(No) Exit

“Take a moment to look around you, bearing in mind that your nearest exit may be behind you”

So here we are then. About to Brexit. Nine months or so since the UK populace took to the polls and the Leavers squeezed past the Remainers, the House of Lords have passed the Government’s Brexit Bill.

The Triggering of Article 50  will happen this time next week.

So, what happen now? Er, not sure really. I don’t think anyone’s sure. No country has ever actually left the alliance before. It’s certainly not going to be a quick exit. Never mind getting Parliament to agree anything once Teresa May and David Davis have done their bit. Any changes will have to be agreed by all the other members first. How good a deal we get could well depend on how kindly Johnny Foreigner is viewing us at the time.

So far, the financial Armageddon that we were warned of has not come to pass. In fact, things seem to have been going rather nicely, leading some Leavers of my acquaintance to say ‘I told you so’. However, the skills shortage in this industry is as acute as ever. How much worse is it likely to get if hundreds or even thousands of construction workers from EU companies end up ‘going home’ (to borrow the rhetoric of the far right).

We ended up in this mess because David Cameron didn’t have the cojones to stand up to UKIP and his UKIP-leaning party members. We ended up with Mrs May as PM because Cameron then threw his toys out of the pram when the referendum, didn’t go his way. Mrs May has, in turn, shown that she, too, can throw a strop with the best of them when she sacked Lord Hesletine for going against the Government’s Brexit wishes.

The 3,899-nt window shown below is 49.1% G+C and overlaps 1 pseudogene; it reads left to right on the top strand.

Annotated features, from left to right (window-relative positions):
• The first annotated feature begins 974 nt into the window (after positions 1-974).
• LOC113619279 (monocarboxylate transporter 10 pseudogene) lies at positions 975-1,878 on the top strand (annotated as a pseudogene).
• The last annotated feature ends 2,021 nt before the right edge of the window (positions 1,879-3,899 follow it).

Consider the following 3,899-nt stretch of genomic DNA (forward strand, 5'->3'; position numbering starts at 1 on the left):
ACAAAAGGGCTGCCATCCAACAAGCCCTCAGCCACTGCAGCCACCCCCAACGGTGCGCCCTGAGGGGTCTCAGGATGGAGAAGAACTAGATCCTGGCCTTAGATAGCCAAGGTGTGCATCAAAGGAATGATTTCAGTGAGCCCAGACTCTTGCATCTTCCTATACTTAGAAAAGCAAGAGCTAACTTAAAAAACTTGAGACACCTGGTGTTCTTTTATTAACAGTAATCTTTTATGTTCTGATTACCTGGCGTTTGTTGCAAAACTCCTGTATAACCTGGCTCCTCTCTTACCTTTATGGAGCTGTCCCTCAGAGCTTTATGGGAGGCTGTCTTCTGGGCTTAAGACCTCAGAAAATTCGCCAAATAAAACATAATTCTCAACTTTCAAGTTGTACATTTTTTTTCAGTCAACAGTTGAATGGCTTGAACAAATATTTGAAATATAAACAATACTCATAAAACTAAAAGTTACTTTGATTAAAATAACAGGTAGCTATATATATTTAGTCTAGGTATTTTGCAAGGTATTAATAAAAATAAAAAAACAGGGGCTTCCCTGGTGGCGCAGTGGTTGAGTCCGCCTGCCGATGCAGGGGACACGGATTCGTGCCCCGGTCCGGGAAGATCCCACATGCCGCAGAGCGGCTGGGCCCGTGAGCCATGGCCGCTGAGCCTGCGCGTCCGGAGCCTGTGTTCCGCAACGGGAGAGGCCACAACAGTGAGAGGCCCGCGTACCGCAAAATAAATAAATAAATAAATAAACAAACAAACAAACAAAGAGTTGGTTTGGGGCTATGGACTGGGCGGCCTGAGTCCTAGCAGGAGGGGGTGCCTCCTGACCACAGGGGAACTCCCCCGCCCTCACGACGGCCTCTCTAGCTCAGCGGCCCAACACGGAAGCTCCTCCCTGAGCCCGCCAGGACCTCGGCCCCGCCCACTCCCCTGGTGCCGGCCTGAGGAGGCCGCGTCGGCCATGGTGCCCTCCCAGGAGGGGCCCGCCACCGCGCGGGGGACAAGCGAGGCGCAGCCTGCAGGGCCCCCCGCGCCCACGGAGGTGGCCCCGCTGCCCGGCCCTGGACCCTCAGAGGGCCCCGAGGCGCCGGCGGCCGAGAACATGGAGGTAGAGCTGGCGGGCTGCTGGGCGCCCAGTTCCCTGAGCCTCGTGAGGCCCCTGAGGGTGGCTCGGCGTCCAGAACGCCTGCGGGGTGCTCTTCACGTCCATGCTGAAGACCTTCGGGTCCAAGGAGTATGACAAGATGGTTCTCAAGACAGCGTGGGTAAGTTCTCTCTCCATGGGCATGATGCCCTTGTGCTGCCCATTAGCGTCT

There are other countries, currently still part of the EU, who will be watching what happens here with interest. If we get this right, the UK will probably only be the first in a number of countries to implement their own exit strategy. This could be the start of a systematic dismantling of the EU as we know it. Then, with luck, we might be able to rebuild something that works better for all parties involved. If we get it wrong though, we’re likely to be in the economic dog-house for some time to come.

Mr Davies – over to you. Try not to cock it up, there’s a good chap.

About Fiona Russell-Horne

Group Managing Editor across the BMJ portfolio.

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